4Sarath et al, 17. While the report acknowledges other kinds of creativity and that interpretive performance "represents a subset of the broader and more foundational creative spectrum that TFUMM values," the document clearly posits a "foundational" creativity of composition and improvisation, arguing that "[n]evertheless, it is also important to note the conspicuous absence of primary creative engagement, which improvising and composing embody" (p. 17, footnote 4). The authors also argue that this kind of creativity represents the more "authentic" roots of the European classical heritage.

5Scott Barry Kaufman, Lena C. Quilty, Rachael G. Grazioplene, Jacob B. Hirsh, Jeremy R. Gray, Jordan B. Peterson, and Colin G. DeYoung, "Openness to Experience and Intellect Differentially Predict Creative Achievement in the Arts and Sciences," Journal of Personality (January 28, 2015), doi:10.1111/jopy. Other personality traits include Neuroticism, Agreeableness, Conscientiousness, and Extraversion.

6Kaufman et al, 1-2. Extraversion was an additional independent predictor of artistic creativity.

7Kaufman et al, 1, 9.

8See also Deborah Rifkin and Philip Stoeker, "A Revised Taxonomy for Music Learning," Journal of Music Theory Pedagogy 25 (2011), 155-189.

9This is not to say that improvisation and composition are not important for music theorists; most music theorists I know are highly skilled at both. But that is different from claiming a hierarchy among different types of creativity, and creativities across domains may be mutually reinforcing.

10Sarath et al, 19-20, 37-39.

11Sarath et al, 21.

12Sarath et al, 38.

13Mark Vanhoenacker, "Requiem: Classical music in America is dead," Slate (1/21/2014); http://www.slate.com/articles/arts/culturebox/2014/01/classical_music_sales_decline_is_classical_on_death_s_door.html. Vanhoenacker notes that "[j]ust 2.8 percent of albums sold in 2013 were categorized as classical. By comparison, rock took 35 percent; R&B 18 percent; soundtracks 4 percent. Only jazz, at 2.3 percent, is more incidental to the business of American music."

14John Covach, "Review of Robert Freeman, The Crisis of Classical Music in America: Lessons from the Life in the Education of Musicians (Rowman & Littlefield, 2014)," Music Theory Online 21/2 (June 2015).

15L. Poundie Burstein, presentation at the plenary session, "President's Forum: Continuing the Dialogue: Undergraduate Curriculum," College Music Society National Conference (November 7, 2015).

16Although the authors do not address the issue, the history of sexism, racism, and homophobia in jazz would have to be acknowledged and discussed in order to holistically address diversity in the curriculum.

17Sarath et al, 31-32.

18Sarath et al, 32.

19See responses to the report's music history recommendations in the Journal of Music History Pedagogy 5/2 (spring 2015).

20Sarath et al, 12.

21Sarath et al, 19.

22Sarath et al, 33-34.

23Sarath et al, 38.

24Sarath et al, 3.

25See, for example, Zachary Horne, Derek Powell, John E. Hummel, and Keith J. Holyoak, "Countering Antivaccination Attitudes," Proceedings of the National Academy of Sciences 112/33 (August 3, 2015), 10321-10324 (doi:10.1073/pnas.1504019112).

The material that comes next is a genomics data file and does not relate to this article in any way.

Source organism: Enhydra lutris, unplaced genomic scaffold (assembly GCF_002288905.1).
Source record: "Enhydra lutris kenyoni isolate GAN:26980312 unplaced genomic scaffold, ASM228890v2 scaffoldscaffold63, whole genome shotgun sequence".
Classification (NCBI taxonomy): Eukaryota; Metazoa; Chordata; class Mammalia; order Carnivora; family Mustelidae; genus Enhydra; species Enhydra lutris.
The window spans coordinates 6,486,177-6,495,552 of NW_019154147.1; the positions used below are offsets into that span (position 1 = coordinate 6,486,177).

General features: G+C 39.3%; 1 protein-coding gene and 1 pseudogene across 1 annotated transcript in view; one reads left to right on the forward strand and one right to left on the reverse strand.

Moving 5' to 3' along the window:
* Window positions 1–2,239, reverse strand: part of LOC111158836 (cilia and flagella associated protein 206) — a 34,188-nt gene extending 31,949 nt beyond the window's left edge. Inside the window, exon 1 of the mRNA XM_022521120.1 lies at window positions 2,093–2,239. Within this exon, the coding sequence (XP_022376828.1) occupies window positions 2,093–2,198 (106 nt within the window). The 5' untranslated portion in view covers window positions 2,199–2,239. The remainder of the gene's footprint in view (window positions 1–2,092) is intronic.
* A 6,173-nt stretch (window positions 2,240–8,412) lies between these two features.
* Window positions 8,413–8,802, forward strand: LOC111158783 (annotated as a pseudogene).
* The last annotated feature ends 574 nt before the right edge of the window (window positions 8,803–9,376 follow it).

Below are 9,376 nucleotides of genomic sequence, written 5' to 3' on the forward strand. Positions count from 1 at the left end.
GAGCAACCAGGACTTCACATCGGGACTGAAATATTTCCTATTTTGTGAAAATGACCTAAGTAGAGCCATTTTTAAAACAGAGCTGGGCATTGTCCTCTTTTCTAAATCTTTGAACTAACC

26L. Poundie Burstein, https://discuss.societymusictheory.org/discussion/264/cms-task-force-manifesto; see also http://president72.wix.com/smt-president-blog#!CMS-TaskForce-Manifesto/c193z/3E7D9A9E-AE83-4495-86A1-53CA568D27A2.

27Patricia Shehan Campbell, "The Task Force History and Response," Society for Ethnomusicology Newsletter 49/3 (summer 2015), 3-4.

28See, for example, Sarath et al, 16, 22, 23, 59.

29Discerning the difference between positions and interests forms the basis for principled or integrative negotiation and mediation, which focuses on shared solutions for mutual gain, with objective criteria to evaluate proposed solutions. See, for example, Laura Klaming, Jelle van Veenen, and Ronald Leenes, "I Want the Opposite of What You Want: Reducing Fixed-Pie Perceptions in Online Negotiations," Journal of Dispute Resolution 1/5 (2009), 1-24 (http://scholarship.law.missouri.edu/jdr/vol2009/iss1/5).

30Making sure students have the knowledge and skills they need to be successful is not the same as accepting the argument that is prevalent right now that the most important role of higher education is prepare a student for a job upon graduation. Rather, taking a longer view of education can help shift the conversation away from a vocationally oriented approach. The humanities are having similar discussions about how to frame the value of humanities study.

31See, for example, the meta-analysis of active learning research in Scott Freeman, Sarah L. Eddy, Miles McDonough, Michelle K. Smith, Nnadozie Okoroafor, Hannah Jordt, and Mary Pat Wenderoth, "Active Learning Increases Student Performance in Science, Engineering, and Mathematics," Proceedings of the National Academy of Sciences 111/23 (May 12, 2014) 8410-8415 (doi:10.1073/pnas.1319030111).

32Robert Freeman, The Crisis of Classical Music in America: Lessons from the Life in the Education of Musicians (Rowman & Littlefield, 2014).

 

Bibliography

Aziz, Andrew. "Recomposition and the Sonata Theory Learning Laboratory." Journal of Music Theory Pedagogy-Online 5 (2015). http://music.appstate.edu/node/3414. Accessed January 10, 2016.

BaileyShea, Matthew. "Teaching Agency and Narrative Analysis: The Chopin Preludes in E Minor and E Major." Journal of Music Theory Pedagogy 25 (2011): 9–38.

Callahan, Michael R. "Teaching and Learning Undergraduate Music Theory at the Keyboard: Challenges, Solutions, and Impacts," Music Theory Online 21/3 (2015). http://www.mtosmt.org/issues/mto.15.21.3/mto.15.21.3.callahan.html. Accessed November 30, 2015.

______. "Teaching Baroque Counterpoint Through Improvisation: An Introductory Curriculum in Stylistic Fluency." Journal of Music Theory Pedagogy 26 (2012): 61–99.

Gross, Austin. "The Improvisation of Figuration Preludes and the Enduring Value of Bach Family Pedagogy." Journal of Music Theory Pedagogy 27 (2013): 19–45.

Hoag, Melissa. "Hearing 'What Might Have Been': Using Recomposition to Foster Music Appreciation in the Theory Classroom." Journal of Music Theory Pedagogy 27 (2013): 47–69.